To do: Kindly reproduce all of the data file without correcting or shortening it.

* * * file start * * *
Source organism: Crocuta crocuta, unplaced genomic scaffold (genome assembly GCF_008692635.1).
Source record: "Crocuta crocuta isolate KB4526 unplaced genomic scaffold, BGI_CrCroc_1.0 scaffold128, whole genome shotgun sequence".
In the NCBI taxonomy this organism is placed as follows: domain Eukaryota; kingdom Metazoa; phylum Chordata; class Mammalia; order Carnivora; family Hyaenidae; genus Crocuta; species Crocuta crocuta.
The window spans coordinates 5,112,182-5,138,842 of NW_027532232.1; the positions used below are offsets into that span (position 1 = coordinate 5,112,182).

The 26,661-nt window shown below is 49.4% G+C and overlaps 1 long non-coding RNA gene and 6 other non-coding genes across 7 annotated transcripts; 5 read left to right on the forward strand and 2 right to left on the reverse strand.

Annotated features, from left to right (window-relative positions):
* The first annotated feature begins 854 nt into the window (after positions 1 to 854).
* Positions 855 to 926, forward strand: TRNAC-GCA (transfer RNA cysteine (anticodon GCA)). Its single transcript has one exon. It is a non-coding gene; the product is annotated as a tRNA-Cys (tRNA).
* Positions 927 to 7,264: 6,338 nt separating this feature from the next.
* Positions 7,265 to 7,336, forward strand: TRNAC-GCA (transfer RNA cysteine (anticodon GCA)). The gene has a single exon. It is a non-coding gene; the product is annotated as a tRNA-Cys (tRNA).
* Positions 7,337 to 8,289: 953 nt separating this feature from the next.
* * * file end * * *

Source organism: Crocuta crocuta, unplaced genomic scaffold (genome assembly GCF_008692635.1).
Source record: "Crocuta crocuta isolate KB4526 unplaced genomic scaffold, BGI_CrCroc_1.0 scaffold128, whole genome shotgun sequence".
In the NCBI taxonomy this organism is placed as follows: domain Eukaryota; kingdom Metazoa; phylum Chordata; class Mammalia; order Carnivora; family Hyaenidae; genus Crocuta; species Crocuta crocuta.
The window spans coordinates 5,112,182-5,138,842 of NW_027532232.1; the positions used below are offsets into that span (position 1 = coordinate 5,112,182).

The 26,661-nt window shown below is 49.4% G+C and overlaps 1 long non-coding RNA gene and 6 other non-coding genes across 7 annotated transcripts; 5 read left to right on the forward strand and 2 right to left on the reverse strand.

Annotated features, from left to right (window-relative positions):
* The first annotated feature begins 854 nt into the window (after positions 1 to 854).
* Positions 855 to 926, forward strand: TRNAC-GCA (transfer RNA cysteine (anticodon GCA)). Its single transcript has one exon. It is a non-coding gene; the product is annotated as a tRNA-Cys (tRNA).
* Positions 927 to 7,264: 6,338 nt separating this feature from the next.
* Positions 7,265 to 7,336, forward strand: TRNAC-GCA (transfer RNA cysteine (anticodon GCA)). The gene has a single exon. It is a non-coding gene; the product is annotated as a tRNA-Cys (tRNA).
* Positions 7,337 to 8,289: 953 nt separating this feature from the next.